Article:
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Getting Emergency Care

A true medical emergency is a medical condition of such severity that a prudent person with average knowledge of health and medicine would seek immediate medical attention. Examples include:

  • Uncontrolled bleeding
  • Poisoning
  • Obvious bone fracture
  • Signs of a heart attack or a stroke
  • Difficulty breathing
  • Wounds requiring stitches
  • Loss of consciousness

If you have a medical emergency:

  1. Go directly to the nearest Emergency Room (ER) or call 911.
  2. If you can, call your doctor before you go. If you can’t, be sure to call within 48 hours or as soon as possible. Someone else can call on your behalf. It’s important that your doctor is aware of your condition so he or she can coordinate follow-up care.

You don’t have to call us before you go to the ER. Your health plan covers you for medical emergency care, 24/7. Your health plan also covers you for a medical emergency screening exam. The exam is done in an ER by a qualified health care professional to determine if a medical emergency exists.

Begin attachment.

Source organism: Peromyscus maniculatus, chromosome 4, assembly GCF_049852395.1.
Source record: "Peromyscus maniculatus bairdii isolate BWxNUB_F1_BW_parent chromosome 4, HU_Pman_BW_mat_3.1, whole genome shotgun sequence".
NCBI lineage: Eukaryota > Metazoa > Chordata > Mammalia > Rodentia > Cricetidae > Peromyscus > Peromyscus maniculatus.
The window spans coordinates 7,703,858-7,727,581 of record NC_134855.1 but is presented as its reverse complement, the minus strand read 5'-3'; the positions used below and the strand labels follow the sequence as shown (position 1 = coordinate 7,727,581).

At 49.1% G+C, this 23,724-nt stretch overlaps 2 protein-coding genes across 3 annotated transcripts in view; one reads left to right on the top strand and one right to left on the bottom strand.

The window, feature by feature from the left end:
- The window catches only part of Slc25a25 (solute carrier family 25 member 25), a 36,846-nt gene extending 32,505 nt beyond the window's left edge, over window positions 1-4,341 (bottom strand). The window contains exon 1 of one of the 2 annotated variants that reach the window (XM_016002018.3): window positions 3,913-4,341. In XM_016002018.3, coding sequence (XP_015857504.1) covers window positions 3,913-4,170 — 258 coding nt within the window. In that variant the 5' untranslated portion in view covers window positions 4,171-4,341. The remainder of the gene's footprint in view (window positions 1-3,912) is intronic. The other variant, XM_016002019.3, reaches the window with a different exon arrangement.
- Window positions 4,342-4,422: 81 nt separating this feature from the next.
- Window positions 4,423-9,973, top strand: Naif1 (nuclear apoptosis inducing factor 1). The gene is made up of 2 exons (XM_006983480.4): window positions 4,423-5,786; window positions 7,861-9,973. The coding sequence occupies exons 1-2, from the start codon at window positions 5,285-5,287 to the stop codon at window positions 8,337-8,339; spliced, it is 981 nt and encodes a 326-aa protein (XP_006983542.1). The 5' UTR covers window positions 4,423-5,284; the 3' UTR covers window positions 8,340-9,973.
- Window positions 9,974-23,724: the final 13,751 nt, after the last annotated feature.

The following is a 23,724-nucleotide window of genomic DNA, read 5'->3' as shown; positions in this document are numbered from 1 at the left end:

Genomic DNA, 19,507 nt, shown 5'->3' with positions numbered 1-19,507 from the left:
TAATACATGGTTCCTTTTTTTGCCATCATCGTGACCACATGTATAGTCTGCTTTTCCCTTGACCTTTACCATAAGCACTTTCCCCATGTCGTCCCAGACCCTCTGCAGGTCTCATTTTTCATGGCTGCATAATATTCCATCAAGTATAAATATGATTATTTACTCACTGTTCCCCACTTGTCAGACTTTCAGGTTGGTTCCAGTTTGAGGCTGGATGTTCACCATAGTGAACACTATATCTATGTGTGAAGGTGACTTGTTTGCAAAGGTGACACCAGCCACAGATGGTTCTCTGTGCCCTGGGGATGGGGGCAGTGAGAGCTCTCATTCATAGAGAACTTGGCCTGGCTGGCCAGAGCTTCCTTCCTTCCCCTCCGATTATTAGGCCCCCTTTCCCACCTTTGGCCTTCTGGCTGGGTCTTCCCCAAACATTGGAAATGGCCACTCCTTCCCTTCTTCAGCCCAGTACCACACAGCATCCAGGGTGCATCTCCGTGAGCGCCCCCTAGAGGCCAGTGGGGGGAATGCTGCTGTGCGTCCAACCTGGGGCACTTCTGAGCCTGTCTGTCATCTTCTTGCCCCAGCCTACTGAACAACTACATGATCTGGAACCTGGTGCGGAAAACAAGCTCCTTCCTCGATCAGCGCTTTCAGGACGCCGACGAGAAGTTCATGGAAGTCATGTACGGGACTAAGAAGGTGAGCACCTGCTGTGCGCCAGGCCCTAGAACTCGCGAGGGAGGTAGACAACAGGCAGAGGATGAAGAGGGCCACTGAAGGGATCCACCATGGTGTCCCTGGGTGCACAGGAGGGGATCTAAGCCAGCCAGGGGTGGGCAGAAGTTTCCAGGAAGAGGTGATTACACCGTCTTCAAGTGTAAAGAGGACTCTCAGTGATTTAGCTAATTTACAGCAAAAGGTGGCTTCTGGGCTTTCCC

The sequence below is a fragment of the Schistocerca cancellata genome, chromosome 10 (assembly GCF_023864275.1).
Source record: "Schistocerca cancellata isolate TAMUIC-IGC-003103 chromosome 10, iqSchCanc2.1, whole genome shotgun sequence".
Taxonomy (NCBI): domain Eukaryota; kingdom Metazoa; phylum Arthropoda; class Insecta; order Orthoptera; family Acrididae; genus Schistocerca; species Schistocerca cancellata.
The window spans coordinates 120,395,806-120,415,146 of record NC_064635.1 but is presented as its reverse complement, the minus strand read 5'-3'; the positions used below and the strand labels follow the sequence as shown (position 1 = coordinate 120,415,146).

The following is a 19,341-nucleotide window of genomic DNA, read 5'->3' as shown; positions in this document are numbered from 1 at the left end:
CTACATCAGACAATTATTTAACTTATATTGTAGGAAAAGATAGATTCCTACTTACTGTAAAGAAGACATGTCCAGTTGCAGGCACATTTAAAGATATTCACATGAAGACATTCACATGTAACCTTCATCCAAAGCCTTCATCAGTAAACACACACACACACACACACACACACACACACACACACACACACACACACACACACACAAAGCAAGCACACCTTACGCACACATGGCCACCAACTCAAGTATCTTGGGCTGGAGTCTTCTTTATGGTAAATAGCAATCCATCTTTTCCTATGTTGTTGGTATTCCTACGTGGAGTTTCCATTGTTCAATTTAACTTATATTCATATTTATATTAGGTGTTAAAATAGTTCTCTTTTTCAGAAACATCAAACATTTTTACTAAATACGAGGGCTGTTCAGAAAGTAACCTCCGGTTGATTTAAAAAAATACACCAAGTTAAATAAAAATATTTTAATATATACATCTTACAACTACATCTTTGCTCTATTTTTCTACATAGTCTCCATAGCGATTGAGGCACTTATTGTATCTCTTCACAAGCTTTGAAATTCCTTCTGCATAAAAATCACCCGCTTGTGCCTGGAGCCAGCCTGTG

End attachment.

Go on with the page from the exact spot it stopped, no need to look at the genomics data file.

If the health care professional determines that a medical emergency does not exist, please follow up with your doctor for care. If you continue to get care in the ER, after you’ve been told that your condition is not a medical emergency, you may be responsible for the cost of your care.

If it’s not an emergency, you have options for your care: